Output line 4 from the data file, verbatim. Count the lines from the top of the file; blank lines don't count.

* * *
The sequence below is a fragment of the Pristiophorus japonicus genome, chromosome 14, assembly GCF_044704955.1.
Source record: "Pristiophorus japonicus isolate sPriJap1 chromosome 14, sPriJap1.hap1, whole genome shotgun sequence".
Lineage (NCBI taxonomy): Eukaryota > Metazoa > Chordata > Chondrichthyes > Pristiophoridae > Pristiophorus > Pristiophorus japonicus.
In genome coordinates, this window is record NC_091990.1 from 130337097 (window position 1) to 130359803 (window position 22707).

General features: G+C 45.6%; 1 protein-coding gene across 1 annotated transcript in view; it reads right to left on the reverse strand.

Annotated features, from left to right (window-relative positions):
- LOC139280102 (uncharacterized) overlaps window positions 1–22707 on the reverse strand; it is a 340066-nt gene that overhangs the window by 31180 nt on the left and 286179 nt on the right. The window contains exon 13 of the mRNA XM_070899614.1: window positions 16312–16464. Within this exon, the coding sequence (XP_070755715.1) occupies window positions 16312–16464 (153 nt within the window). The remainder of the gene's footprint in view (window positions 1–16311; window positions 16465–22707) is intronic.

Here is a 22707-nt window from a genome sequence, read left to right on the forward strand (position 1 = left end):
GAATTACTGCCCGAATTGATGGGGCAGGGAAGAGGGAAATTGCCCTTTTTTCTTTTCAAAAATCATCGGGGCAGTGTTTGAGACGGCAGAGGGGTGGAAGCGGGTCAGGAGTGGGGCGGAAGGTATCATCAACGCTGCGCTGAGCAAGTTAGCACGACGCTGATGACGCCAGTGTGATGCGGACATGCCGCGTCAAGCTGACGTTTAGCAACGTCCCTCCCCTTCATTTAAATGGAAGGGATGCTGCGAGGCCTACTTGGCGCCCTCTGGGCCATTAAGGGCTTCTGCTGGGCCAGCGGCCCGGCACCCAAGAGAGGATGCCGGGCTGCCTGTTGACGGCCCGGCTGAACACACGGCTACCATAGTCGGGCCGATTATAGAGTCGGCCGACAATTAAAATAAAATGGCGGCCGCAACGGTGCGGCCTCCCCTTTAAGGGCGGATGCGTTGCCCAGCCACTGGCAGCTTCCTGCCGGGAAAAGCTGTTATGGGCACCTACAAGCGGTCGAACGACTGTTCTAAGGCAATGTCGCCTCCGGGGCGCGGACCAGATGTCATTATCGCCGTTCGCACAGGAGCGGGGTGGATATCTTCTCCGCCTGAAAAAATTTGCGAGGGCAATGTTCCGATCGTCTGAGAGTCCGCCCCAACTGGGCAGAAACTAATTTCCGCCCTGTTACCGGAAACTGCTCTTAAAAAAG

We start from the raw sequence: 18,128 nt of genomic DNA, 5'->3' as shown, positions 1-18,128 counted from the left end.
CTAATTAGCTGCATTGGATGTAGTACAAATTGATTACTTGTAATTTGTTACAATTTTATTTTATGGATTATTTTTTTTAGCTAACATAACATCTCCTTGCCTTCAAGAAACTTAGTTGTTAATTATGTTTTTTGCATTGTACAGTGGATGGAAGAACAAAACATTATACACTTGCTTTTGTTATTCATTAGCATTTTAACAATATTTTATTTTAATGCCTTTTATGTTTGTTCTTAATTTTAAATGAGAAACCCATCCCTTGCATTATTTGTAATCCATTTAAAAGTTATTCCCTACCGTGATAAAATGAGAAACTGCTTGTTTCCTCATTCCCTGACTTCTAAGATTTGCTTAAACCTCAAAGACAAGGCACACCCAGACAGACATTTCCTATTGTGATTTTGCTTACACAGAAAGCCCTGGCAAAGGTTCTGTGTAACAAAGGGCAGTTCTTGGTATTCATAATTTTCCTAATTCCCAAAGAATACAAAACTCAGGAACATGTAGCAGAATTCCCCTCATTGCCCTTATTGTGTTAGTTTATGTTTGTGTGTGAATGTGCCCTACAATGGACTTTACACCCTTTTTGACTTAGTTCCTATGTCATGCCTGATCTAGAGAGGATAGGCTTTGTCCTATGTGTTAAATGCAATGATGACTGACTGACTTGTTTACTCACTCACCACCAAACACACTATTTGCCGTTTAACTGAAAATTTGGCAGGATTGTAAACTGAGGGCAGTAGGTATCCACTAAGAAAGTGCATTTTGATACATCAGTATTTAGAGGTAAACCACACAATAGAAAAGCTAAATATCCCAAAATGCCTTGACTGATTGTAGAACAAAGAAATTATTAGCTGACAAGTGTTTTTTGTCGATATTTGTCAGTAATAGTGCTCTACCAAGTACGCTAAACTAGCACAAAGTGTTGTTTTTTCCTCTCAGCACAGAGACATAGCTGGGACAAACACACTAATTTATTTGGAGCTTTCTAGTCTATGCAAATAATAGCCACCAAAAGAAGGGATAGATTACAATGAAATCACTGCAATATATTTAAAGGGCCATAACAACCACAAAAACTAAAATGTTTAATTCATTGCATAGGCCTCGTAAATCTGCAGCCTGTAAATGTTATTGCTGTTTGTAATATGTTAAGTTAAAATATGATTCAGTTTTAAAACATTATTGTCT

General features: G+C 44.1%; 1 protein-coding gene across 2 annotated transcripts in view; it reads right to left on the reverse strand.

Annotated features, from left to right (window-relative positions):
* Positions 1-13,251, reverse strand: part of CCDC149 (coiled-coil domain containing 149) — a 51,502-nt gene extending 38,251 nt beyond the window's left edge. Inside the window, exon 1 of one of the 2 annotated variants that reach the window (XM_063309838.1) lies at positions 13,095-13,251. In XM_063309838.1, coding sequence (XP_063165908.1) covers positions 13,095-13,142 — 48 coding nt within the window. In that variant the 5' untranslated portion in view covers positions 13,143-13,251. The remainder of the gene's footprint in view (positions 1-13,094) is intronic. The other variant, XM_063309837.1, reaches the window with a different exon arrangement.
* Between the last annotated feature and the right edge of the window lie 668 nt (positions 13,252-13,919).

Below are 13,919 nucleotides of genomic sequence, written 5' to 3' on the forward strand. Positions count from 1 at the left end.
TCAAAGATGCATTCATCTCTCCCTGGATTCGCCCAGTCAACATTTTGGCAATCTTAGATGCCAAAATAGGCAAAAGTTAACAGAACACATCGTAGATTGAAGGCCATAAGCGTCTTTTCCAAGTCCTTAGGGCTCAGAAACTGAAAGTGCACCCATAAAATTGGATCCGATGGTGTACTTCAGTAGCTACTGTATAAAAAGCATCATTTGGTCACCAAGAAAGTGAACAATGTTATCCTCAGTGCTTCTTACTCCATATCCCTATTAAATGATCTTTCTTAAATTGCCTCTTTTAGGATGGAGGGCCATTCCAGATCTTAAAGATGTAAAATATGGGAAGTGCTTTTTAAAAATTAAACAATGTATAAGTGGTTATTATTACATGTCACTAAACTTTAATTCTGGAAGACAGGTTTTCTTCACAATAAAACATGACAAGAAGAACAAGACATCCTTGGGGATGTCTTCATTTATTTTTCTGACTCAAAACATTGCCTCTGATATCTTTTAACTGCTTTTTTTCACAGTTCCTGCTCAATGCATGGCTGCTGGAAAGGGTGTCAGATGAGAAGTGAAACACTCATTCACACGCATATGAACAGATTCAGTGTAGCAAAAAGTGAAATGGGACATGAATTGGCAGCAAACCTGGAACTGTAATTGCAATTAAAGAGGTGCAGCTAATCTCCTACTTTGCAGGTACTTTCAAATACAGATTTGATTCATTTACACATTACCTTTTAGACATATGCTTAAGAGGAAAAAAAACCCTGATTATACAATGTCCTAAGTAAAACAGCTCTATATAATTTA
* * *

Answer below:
In genome coordinates, this window is record NC_091990.1 from 130337097 (window position 1) to 130359803 (window position 22707).